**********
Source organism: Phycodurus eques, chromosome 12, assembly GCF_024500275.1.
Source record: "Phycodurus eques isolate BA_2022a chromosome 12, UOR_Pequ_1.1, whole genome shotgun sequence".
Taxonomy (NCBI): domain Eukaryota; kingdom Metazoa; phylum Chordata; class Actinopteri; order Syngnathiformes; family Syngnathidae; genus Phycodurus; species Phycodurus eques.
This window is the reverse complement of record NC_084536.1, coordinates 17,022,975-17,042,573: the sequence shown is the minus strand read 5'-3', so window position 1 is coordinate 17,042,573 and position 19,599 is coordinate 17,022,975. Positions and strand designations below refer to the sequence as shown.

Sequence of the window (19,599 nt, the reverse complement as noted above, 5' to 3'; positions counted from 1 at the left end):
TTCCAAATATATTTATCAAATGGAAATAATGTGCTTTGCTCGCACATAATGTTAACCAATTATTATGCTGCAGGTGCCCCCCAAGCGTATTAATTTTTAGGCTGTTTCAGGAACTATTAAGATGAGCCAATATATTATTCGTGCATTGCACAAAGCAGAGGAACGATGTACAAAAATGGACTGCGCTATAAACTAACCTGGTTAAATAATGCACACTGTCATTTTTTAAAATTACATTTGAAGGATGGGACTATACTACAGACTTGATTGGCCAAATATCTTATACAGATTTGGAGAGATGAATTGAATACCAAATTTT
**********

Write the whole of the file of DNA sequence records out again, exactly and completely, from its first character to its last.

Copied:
Source organism: Phycodurus eques, chromosome 12, assembly GCF_024500275.1.
Source record: "Phycodurus eques isolate BA_2022a chromosome 12, UOR_Pequ_1.1, whole genome shotgun sequence".
Taxonomy (NCBI): domain Eukaryota; kingdom Metazoa; phylum Chordata; class Actinopteri; order Syngnathiformes; family Syngnathidae; genus Phycodurus; species Phycodurus eques.
This window is the reverse complement of record NC_084536.1, coordinates 17,022,975-17,042,573: the sequence shown is the minus strand read 5'-3', so window position 1 is coordinate 17,042,573 and position 19,599 is coordinate 17,022,975. Positions and strand designations below refer to the sequence as shown.

Sequence of the window (19,599 nt, the reverse complement as noted above, 5' to 3'; positions counted from 1 at the left end):
TTCCAAATATATTTATCAAATGGAAATAATGTGCTTTGCTCGCACATAATGTTAACCAATTATTATGCTGCAGGTGCCCCCCAAGCGTATTAATTTTTAGGCTGTTTCAGGAACTATTAAGATGAGCCAATATATTATTCGTGCATTGCACAAAGCAGAGGAACGATGTACAAAAATGGACTGCGCTATAAACTAACCTGGTTAAATAATGCACACTGTCATTTTTTAAAATTACATTTGAAGGATGGGACTATACTACAGACTTGATTGGCCAAATATCTTATACAGATTTGGAGAGATGAATTGAATACCAAATTTT